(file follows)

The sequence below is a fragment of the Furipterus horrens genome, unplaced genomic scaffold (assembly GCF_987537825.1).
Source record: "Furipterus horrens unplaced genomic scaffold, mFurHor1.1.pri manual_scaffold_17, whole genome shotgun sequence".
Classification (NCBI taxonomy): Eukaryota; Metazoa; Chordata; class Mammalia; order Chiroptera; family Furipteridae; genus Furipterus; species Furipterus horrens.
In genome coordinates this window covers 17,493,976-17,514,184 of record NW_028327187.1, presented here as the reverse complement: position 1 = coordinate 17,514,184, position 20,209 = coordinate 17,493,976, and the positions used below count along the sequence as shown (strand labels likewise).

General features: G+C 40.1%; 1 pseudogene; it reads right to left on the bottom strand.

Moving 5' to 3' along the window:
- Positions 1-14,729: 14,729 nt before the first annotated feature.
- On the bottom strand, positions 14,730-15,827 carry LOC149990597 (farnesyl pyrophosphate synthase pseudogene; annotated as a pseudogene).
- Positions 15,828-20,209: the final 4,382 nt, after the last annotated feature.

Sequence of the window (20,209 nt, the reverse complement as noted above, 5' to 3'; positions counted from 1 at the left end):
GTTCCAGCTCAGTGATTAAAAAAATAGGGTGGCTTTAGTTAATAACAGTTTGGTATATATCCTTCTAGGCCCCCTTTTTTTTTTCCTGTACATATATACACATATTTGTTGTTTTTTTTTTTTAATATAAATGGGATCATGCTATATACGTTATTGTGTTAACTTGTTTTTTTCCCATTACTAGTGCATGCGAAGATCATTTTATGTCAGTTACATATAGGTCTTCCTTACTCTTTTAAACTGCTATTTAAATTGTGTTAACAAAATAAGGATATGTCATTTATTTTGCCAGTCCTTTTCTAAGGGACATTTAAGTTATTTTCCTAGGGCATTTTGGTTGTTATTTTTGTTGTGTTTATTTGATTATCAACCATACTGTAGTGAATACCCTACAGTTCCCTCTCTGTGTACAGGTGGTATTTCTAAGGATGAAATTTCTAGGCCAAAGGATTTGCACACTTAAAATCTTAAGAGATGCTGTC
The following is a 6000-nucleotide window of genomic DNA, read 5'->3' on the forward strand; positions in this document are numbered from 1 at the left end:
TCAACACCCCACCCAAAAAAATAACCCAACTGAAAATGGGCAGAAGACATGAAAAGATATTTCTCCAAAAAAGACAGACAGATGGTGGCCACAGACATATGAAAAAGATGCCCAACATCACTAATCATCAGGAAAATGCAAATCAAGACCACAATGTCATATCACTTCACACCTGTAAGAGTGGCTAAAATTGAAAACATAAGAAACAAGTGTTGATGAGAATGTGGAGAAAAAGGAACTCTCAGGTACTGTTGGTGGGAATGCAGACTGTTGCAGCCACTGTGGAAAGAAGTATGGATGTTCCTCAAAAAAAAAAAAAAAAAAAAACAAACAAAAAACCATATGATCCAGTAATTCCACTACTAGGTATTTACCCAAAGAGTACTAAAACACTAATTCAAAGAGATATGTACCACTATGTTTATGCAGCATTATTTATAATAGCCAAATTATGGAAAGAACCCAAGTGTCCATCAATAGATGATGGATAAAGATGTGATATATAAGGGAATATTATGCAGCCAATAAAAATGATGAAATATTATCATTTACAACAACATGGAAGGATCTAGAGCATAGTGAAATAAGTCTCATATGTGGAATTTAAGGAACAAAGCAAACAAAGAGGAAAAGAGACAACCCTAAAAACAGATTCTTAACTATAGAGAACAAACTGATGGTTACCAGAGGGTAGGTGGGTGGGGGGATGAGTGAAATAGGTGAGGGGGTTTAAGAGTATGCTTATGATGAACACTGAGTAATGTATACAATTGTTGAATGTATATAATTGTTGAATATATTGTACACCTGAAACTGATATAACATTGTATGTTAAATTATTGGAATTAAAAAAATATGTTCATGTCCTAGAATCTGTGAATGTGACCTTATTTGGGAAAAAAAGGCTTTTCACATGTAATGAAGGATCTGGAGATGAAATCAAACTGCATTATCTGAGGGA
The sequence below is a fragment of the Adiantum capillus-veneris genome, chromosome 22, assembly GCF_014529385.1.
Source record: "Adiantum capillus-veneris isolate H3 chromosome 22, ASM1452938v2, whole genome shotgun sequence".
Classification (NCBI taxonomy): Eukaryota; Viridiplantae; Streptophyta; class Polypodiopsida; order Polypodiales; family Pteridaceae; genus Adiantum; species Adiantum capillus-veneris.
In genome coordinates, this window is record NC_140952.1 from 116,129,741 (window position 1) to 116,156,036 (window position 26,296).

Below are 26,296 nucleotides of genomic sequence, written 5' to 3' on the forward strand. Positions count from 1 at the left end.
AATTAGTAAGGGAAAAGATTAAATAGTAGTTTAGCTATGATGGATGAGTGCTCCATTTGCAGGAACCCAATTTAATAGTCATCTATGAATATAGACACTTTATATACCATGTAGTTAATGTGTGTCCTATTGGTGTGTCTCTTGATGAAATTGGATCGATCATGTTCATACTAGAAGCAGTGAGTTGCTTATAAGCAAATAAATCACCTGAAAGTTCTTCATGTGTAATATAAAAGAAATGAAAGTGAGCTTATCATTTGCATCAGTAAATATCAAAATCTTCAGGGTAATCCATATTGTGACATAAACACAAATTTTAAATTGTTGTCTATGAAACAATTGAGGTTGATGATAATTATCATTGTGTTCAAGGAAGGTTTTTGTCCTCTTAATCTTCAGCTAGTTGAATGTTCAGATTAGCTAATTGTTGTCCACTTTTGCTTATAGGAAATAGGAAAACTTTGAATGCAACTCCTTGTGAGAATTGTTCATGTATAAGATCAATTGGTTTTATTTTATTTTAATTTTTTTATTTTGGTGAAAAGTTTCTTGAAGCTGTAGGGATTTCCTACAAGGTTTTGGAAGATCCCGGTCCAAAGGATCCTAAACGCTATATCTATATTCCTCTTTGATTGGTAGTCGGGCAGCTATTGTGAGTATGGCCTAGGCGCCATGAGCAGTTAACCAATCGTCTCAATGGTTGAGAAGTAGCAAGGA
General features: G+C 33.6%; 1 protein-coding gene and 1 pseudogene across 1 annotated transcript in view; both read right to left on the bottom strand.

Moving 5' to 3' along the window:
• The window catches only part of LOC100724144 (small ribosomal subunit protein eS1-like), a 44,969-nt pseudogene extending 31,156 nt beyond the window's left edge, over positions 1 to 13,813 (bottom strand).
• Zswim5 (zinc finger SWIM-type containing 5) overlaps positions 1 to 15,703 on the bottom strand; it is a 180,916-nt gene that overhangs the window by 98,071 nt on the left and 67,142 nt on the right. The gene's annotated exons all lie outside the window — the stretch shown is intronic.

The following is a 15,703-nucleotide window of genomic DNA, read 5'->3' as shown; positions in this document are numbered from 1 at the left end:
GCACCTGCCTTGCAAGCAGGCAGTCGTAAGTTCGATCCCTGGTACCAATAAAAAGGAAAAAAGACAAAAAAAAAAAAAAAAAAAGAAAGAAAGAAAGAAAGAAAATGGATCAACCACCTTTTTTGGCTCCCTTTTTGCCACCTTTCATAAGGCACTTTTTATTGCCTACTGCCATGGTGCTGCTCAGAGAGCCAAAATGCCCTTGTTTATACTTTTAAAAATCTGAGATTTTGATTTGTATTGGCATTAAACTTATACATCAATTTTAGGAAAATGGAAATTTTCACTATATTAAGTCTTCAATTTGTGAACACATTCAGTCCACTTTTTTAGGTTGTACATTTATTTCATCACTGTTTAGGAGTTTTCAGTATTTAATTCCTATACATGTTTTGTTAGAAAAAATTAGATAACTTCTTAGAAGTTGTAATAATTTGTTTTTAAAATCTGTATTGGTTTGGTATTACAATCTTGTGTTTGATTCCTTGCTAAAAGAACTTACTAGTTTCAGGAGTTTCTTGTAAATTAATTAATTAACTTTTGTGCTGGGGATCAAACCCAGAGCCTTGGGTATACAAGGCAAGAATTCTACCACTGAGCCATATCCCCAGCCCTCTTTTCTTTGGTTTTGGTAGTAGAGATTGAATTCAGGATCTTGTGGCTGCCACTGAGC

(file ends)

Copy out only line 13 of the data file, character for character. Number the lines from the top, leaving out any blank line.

TCAACACCCCACCCAAAAAAATAACCCAACTGAAAATGGGCAGAAGACATGAAAAGATATTTCTCCAAAAAAGACAGACAGATGGTGGCCACAGACATATGAAAAAGATGCCCAACATCACTAATCATCAGGAAAATGCAAATCAAGACCACAATGTCATATCACTTCACACCTGTAAGAGTGGCTAAAATTGAAAACATAAGAAACAAGTGTTGATGAGAATGTGGAGAAAAAGGAACTCTCAGGTACTGTTGGTGGGAATGCAGACTGTTGCAGCCACTGTGGAAAGAAGTATGGATGTTCCTCAAAAAAAAAAAAAAAAAAAAACAAACAAAAAACCATATGATCCAGTAATTCCACTACTAGGTATTTACCCAAAGAGTACTAAAACACTAATTCAAAGAGATATGTACCACTATGTTTATGCAGCATTATTTATAATAGCCAAATTATGGAAAGAACCCAAGTGTCCATCAATAGATGATGGATAAAGATGTGATATATAAGGGAATATTATGCAGCCAATAAAAATGATGAAATATTATCATTTACAACAACATGGAAGGATCTAGAGCATAGTGAAATAAGTCTCATATGTGGAATTTAAGGAACAAAGCAAACAAAGAGGAAAAGAGACAACCCTAAAAACAGATTCTTAACTATAGAGAACAAACTGATGGTTACCAGAGGGTAGGTGGGTGGGGGGATGAGTGAAATAGGTGAGGGGGTTTAAGAGTATGCTTATGATGAACACTGAGTAATGTATACAATTGTTGAATGTATATAATTGTTGAATATATTGTACACCTGAAACTGATATAACATTGTATGTTAAATTATTGGAATTAAAAAAATATGTTCATGTCCTAGAATCTGTGAATGTGACCTTATTTGGGAAAAAAAGGCTTTTCACATGTAATGAAGGATCTGGAGATGAAATCAAACTGCATTATCTGAGGGA